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WIN with Sanlam Cancer Challenge in co-operation with Ernie Els

Join our Champion of Hope in our drive against cancer.

Show your support by participating in the Sanlam Cancer Challenge. Fight cancer with early detection by completing our Cancer Risk Assessment.

This competition is closed.

One lucky participant will win the Ernie Els experience!

Prize: The highlight of the 2-day event is a game of golf at the top-ranked, Ernie Els designed golf course, Oubaai Golf Club, near George. A tour of the Ernie Els Winery outside Stellenbosch followed by a light lunch at the Winery. An evening dinner at the Big Easy Restaurant in Stellenbosch.

All transfers, accommodation and meals are taken care of.

Terms and conditions apply. The winner will be announced on the 20th of October 2015.

Challenge yourself on the course, test yourself off it.

Complete our Cancer Risk Assessment.

Start Assessment

Get hands-on to make a difference

Commit to fighting cancer by living a balanced lifestyle to reduce and lower your cancer risk.

It’s a fact of life that health declines with age. Start living a healthy lifestyle early, before any major disease hits you.

Smoking is a major health risk. All forms of tobacco are harmful. The more you smoke, the more susceptible you are to getting diseases, specifically cancer, cardiovascular, and lung diseases. Over 44 000 South Africans die from tobacco-related diseases annually, and many more become ill from using tobacco products and inhaling second-hand smoke.

The benefits of quitting smoking:

  • Within two hours of stopping there will be no nicotine in your blood stream.
  • Within six hours, your heartbeat will slow down and you’ll be less short of breath.
  • Within two days you’ll start to feel and smell better.
  • Within days, accumulated phlegm will loosen in your lungs and you’ll cough it up.
  • You’ll be less short of breath, you’ll have more energy, and your teeth will be whiter.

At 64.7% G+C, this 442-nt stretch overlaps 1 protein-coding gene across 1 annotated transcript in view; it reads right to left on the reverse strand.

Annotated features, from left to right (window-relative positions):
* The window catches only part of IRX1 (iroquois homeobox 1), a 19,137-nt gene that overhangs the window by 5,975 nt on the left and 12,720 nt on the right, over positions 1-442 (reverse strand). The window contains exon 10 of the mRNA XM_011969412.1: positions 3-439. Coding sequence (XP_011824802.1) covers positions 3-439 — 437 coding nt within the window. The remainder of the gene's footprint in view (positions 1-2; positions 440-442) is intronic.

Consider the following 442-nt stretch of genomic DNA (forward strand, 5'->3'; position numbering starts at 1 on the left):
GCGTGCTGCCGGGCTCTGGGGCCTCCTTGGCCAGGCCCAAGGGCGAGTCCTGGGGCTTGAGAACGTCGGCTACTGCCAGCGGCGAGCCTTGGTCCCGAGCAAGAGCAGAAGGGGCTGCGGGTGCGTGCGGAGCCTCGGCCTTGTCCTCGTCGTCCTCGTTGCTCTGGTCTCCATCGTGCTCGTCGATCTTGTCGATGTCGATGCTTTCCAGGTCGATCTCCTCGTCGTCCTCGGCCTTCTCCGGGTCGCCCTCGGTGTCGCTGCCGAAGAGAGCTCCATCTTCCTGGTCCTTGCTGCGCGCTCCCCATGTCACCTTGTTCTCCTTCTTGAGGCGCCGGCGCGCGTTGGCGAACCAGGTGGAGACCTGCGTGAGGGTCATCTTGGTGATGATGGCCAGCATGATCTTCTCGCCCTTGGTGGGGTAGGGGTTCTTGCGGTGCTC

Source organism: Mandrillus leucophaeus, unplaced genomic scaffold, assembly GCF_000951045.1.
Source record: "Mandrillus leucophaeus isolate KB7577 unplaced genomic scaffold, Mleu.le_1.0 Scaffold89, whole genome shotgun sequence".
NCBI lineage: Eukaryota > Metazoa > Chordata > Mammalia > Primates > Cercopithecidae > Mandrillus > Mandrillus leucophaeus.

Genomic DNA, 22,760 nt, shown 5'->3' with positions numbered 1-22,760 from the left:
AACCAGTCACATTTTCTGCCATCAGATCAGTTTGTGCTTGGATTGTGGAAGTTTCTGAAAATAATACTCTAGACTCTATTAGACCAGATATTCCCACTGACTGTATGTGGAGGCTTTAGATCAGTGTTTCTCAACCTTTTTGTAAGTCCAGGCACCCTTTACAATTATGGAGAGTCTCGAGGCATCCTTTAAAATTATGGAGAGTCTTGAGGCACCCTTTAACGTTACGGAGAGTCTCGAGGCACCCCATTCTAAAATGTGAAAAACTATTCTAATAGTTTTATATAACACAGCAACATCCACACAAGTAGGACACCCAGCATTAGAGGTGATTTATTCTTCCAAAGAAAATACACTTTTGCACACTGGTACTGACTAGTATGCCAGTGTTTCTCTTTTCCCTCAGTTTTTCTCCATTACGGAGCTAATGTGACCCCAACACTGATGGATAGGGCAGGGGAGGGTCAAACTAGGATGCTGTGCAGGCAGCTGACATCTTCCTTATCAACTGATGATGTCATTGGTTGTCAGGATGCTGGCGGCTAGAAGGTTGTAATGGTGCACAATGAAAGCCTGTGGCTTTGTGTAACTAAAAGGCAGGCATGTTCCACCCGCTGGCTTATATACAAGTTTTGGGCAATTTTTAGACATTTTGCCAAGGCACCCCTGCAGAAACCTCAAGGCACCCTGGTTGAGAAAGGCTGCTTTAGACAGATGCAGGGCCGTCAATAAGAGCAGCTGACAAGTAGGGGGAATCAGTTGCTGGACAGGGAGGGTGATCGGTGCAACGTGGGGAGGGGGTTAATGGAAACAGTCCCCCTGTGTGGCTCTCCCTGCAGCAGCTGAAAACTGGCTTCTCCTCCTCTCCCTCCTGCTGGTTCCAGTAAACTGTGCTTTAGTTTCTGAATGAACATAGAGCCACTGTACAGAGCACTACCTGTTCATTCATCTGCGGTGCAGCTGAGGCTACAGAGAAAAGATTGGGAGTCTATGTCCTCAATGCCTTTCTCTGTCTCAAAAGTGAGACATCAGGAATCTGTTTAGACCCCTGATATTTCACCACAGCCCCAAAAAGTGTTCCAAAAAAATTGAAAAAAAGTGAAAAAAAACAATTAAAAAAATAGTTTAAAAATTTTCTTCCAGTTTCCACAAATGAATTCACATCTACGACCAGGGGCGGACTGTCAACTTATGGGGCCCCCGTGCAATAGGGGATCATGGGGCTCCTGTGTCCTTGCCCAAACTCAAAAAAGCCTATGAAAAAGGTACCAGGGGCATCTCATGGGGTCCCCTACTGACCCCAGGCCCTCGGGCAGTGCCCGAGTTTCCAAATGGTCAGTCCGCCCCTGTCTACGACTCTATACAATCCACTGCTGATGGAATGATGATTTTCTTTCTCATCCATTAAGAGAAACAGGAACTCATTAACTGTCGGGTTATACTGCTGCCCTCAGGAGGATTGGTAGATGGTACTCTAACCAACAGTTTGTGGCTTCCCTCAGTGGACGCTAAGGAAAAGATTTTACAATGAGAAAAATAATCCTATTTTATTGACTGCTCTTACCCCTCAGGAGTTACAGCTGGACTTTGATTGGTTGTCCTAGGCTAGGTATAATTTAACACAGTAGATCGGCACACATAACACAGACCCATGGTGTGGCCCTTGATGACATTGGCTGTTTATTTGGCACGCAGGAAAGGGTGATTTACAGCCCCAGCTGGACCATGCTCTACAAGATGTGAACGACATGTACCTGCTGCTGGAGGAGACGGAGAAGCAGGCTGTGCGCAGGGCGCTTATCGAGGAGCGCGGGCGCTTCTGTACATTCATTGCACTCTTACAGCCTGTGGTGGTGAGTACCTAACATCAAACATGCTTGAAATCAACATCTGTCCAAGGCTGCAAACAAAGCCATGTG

• Blood components, and the cell lining in your lungs, will return to normal.
  • Within two months your blood-to-limbs circulation will improve.
  • Within five years your risk of getting lung cancer will be halved.
  • You will smell fresher, your taste buds will come alive, and your sense of smell will return.

There is no ‘safe’ amount of smoking. CANSA offers free assistance with its eKick Butt programme to help you quit smoking. Sign up at:

It is recommended that people who are considered obese (BMI greater than or equal to 30) or overweight (BMI of 25 to 29, 9) lose weight. Even a small weight loss (between five and 10 percent of their current weight) will help lower the risk of developing cancer, and other diseases associated with obesity.

Eat at least two to three portions of fresh fruit daily. Choose a variety containing essential vitamins, minerals, and fibre, which could help protect you from chronic diseases and could make weight control easier.

Eat at least three servings of vegetables daily, with at least one being a dark green or orange vegetable.

Avoid fatty food. Choose low trans-fat margarines and oils. Canola oils and margarines have the CANSA Seal of Recognition as a Smart Choice. Limit your intake of fatty meat and rather eat more fish, beans, lentils and soya products. Prepare your food by steaming or baking. Cut down on frying and braaing. Never re-use cooking oil. Restrict salt intake and substitute with fresh herbs and spices. Avoid food that is salty and/or processed.